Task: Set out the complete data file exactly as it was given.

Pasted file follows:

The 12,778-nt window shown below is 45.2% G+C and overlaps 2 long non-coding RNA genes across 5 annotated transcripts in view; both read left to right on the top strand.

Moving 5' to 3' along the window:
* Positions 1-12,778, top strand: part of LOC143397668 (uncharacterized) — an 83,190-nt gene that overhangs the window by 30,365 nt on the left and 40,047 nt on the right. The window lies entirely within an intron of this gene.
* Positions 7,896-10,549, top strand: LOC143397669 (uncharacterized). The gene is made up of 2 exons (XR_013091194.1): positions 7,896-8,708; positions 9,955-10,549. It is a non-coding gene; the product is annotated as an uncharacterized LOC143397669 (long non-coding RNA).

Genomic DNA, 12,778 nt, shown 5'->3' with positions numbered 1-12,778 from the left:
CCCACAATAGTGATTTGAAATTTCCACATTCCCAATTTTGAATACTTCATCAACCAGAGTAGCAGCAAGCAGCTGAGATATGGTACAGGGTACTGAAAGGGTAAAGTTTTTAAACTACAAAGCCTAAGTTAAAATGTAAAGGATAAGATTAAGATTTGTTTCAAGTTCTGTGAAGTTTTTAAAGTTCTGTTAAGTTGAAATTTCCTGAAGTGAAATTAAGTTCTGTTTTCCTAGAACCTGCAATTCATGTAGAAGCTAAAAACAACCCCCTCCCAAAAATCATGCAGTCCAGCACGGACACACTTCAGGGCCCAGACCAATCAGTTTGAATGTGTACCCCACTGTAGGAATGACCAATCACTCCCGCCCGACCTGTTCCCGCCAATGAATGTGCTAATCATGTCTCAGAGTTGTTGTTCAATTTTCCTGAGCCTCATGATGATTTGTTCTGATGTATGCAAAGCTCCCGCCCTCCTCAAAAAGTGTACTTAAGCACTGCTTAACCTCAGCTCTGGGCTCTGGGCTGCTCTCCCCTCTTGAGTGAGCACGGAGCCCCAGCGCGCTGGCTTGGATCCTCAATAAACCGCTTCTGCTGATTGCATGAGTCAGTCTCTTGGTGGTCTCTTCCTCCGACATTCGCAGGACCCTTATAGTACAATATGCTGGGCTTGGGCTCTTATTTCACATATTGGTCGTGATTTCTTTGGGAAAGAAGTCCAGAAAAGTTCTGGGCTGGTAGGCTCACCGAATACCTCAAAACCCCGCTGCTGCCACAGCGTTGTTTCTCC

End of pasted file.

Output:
The 12,778-nt window shown below is 45.2% G+C and overlaps 2 long non-coding RNA genes across 5 annotated transcripts in view; both read left to right on the top strand.

Moving 5' to 3' along the window:
* Positions 1-12,778, top strand: part of LOC143397668 (uncharacterized) — an 83,190-nt gene that overhangs the window by 30,365 nt on the left and 40,047 nt on the right. The window lies entirely within an intron of this gene.
* Positions 7,896-10,549, top strand: LOC143397669 (uncharacterized). The gene is made up of 2 exons (XR_013091194.1): positions 7,896-8,708; positions 9,955-10,549. It is a non-coding gene; the product is annotated as an uncharacterized LOC143397669 (long non-coding RNA).

Genomic DNA, 12,778 nt, shown 5'->3' with positions numbered 1-12,778 from the left:
CCCACAATAGTGATTTGAAATTTCCACATTCCCAATTTTGAATACTTCATCAACCAGAGTAGCAGCAAGCAGCTGAGATATGGTACAGGGTACTGAAAGGGTAAAGTTTTTAAACTACAAAGCCTAAGTTAAAATGTAAAGGATAAGATTAAGATTTGTTTCAAGTTCTGTGAAGTTTTTAAAGTTCTGTTAAGTTGAAATTTCCTGAAGTGAAATTAAGTTCTGTTTTCCTAGAACCTGCAATTCATGTAGAAGCTAAAAACAACCCCCTCCCAAAAATCATGCAGTCCAGCACGGACACACTTCAGGGCCCAGACCAATCAGTTTGAATGTGTACCCCACTGTAGGAATGACCAATCACTCCCGCCCGACCTGTTCCCGCCAATGAATGTGCTAATCATGTCTCAGAGTTGTTGTTCAATTTTCCTGAGCCTCATGATGATTTGTTCTGATGTATGCAAAGCTCCCGCCCTCCTCAAAAAGTGTACTTAAGCACTGCTTAACCTCAGCTCTGGGCTCTGGGCTGCTCTCCCCTCTTGAGTGAGCACGGAGCCCCAGCGCGCTGGCTTGGATCCTCAATAAACCGCTTCTGCTGATTGCATGAGTCAGTCTCTTGGTGGTCTCTTCCTCCGACATTCGCAGGACCCTTATAGTACAATATGCTGGGCTTGGGCTCTTATTTCACATATTGGTCGTGATTTCTTTGGGAAAGAAGTCCAGAAAAGTTCTGGGCTGGTAGGCTCACCGAATACCTCAAAACCCCGCTGCTGCCACAGCGTTGTTTCTCC